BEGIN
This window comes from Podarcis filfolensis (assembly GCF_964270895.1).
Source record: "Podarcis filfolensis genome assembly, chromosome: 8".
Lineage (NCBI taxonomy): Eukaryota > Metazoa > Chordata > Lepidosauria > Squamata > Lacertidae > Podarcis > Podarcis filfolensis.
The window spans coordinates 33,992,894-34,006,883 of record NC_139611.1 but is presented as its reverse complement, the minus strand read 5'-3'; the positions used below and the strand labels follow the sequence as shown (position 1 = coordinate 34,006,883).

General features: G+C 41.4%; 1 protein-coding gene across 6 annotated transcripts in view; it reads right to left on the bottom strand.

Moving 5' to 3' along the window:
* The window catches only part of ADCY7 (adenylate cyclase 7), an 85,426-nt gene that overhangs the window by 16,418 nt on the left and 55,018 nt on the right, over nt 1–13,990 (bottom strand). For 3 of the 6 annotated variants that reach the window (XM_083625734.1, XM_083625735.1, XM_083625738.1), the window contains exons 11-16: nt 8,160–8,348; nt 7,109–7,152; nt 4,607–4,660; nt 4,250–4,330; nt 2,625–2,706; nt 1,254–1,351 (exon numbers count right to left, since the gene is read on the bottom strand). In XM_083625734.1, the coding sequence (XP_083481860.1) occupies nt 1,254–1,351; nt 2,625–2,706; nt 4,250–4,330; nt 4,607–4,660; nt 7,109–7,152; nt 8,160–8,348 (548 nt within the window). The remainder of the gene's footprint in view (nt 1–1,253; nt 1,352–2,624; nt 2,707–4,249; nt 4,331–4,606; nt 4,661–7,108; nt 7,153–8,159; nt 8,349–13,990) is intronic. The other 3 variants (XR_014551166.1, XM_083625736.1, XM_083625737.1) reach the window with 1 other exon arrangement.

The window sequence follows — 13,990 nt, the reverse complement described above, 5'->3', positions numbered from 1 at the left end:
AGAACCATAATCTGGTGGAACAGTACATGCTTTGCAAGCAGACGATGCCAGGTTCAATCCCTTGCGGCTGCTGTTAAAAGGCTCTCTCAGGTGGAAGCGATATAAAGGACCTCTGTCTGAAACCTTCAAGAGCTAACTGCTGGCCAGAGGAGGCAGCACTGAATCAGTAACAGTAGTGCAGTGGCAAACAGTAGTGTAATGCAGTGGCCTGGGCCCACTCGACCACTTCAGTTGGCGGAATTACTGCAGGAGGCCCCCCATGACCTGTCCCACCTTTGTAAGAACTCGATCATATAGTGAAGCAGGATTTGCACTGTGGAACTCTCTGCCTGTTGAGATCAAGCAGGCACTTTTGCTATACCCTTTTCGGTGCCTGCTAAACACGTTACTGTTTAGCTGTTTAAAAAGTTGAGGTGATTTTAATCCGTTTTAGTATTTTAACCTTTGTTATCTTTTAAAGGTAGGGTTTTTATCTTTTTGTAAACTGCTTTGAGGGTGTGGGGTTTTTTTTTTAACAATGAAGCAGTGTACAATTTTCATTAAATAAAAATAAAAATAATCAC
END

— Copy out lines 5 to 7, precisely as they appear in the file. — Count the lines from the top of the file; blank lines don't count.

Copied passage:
General features: G+C 41.4%; 1 protein-coding gene across 6 annotated transcripts in view; it reads right to left on the bottom strand.

Moving 5' to 3' along the window:
* The window catches only part of ADCY7 (adenylate cyclase 7), an 85,426-nt gene that overhangs the window by 16,418 nt on the left and 55,018 nt on the right, over nt 1–13,990 (bottom strand). For 3 of the 6 annotated variants that reach the window (XM_083625734.1, XM_083625735.1, XM_083625738.1), the window contains exons 11-16: nt 8,160–8,348; nt 7,109–7,152; nt 4,607–4,660; nt 4,250–4,330; nt 2,625–2,706; nt 1,254–1,351 (exon numbers count right to left, since the gene is read on the bottom strand). In XM_083625734.1, the coding sequence (XP_083481860.1) occupies nt 1,254–1,351; nt 2,625–2,706; nt 4,250–4,330; nt 4,607–4,660; nt 7,109–7,152; nt 8,160–8,348 (548 nt within the window). The remainder of the gene's footprint in view (nt 1–1,253; nt 1,352–2,624; nt 2,707–4,249; nt 4,331–4,606; nt 4,661–7,108; nt 7,153–8,159; nt 8,349–13,990) is intronic. The other 3 variants (XR_014551166.1, XM_083625736.1, XM_083625737.1) reach the window with 1 other exon arrangement.